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Investors Turn up the Heat on Gender Balance

Fund bosses take to the road as State Street prepares to broaden its voting policy against all-male boards.

  • Joe McGrath

Asset managers are widening efforts on gender diversity by toughening up on voting and embracing new engagement approaches.

Starting Monday, fund bosses such as Allianz Global Investors’ Elizabeth Corley, Legal & General’s Helena Morrissey, and Euan Munro of Aviva Investors will champion the cause at a series of events throughout the week. Meanwhile, State Street Global Advisors is preparing to expand its blanket “vote no” policy beyond the U.S., U.K., and Australia, where it has been voting down all-male boards.

Since the start of the year, SSGA, along with Legal & General Investment Management, has been actively voting against companies that have proposed no female representation on their board of directors.

Now, SSGA is planning to turn up the heat still further to cover another 1,000 companies from the early part of next year. Rakhi Kumar, head of ESG at SSGA, told Institutional Investor that another two regions will be added in next year’s proxy voting season, although specific details are being kept under wraps.

Kumar added that investors who “gravitate towards ESG solutions” have told SSGA that gender diversity has a material impact on long-term returns – a sentiment being heard at asset managers throughout Europe and beyond.

[II Deep Dive: Aberdeen, Helios Fund Push for Gender Diversity]

Corley, vice chair of Allianz Global Investors, is due to speak at a CFA Institute event on Monday, and stresses that progress is “all driven by the people that own the assets.”

“Some pension funds and some high net worth investors are making this more explicit in their due diligence process and this client drive has sparked an active discussion within the asset management firms,” she said.

These investors will be keeping a watchful eye on the next annual installment of the FTSE Women Leaders report, due in the final quarter of the year. The report charts the composition of senior management, by gender, of all FTSE 350 companies, naming and shaming those lacking gender balance. This year’s submission deadline for data passed at the end of July.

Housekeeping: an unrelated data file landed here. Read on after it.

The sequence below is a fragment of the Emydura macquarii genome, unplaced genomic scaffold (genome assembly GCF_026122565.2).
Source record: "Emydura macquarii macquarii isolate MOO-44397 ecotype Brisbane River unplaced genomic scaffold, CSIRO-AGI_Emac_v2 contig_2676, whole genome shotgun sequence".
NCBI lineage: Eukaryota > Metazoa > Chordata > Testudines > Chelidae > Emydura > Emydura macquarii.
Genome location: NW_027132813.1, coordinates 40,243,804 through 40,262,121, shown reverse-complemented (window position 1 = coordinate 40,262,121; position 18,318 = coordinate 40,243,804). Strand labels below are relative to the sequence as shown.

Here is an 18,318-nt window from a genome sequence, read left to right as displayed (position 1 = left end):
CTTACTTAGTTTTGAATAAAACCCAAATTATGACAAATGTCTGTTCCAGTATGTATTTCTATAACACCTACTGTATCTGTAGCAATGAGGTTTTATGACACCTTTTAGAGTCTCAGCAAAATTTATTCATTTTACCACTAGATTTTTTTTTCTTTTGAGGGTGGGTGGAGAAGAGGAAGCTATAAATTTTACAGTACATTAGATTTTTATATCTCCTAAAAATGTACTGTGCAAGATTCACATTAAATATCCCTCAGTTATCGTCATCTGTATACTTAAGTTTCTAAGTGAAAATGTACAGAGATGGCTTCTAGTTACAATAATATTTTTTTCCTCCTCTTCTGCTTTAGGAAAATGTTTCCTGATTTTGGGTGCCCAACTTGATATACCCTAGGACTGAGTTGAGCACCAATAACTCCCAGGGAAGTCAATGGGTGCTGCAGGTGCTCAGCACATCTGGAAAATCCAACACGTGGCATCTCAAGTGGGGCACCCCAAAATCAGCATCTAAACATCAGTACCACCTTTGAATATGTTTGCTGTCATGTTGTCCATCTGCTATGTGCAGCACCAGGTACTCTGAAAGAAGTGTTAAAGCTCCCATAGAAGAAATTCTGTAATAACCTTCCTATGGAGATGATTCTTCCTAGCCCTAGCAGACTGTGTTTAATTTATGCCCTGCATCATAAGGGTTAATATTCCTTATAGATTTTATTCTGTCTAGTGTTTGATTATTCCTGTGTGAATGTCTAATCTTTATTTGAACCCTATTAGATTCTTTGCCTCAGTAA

Asset managers invested in those companies which failed to supply data by the deadline have been leaning on them to do so. Their approach has been negotiated through the investor group network within the 30% Club, an initiative championing gender diversity in business.

Brenda Trenowden, global chair of the 30% Club, said members of the investment group – which includes pension funds and fund firms – are engaged because they believe a diverse board will lead to better long-term performance.

“On the pension fund side, I have seen many more funds wanting to be involved in the discussion,” she said. “This is a criterion they are looking at much more, and it’s not just in the U.K. but globally.”

On Monday, one of Trenowden’s partners in the 30% Club, Legal & General’s Morrissey, will join Aviva Investors CEO Munro and others talking about broader diversity themes at the Commitment to Diversity conference taking place at Aviva’s offices in London.

On Tuesday, Morrissey will take the stage at M&G Investments’ offices for Restart, an event designed to get women who previously held roles in fund management, but left to start a family or take a career break, back into the industry.

Also on Tuesday, the International Capital Market Association is holding its Starting Out networking event in association with the European Investment Bank in Luxembourg, where prominent female figures from the financial world will offer coaching on profile building, career paths, and barriers to entry.

Then, on Thursday, the U.K. Treasury’s Women in Finance Lead Shannon Cochrane will update delegates at the Association of British Insurers’ Talent and Diversity Network on government initiatives on gender diversity and the progress that has been made since the Women in Finance Charter was launched a year ago.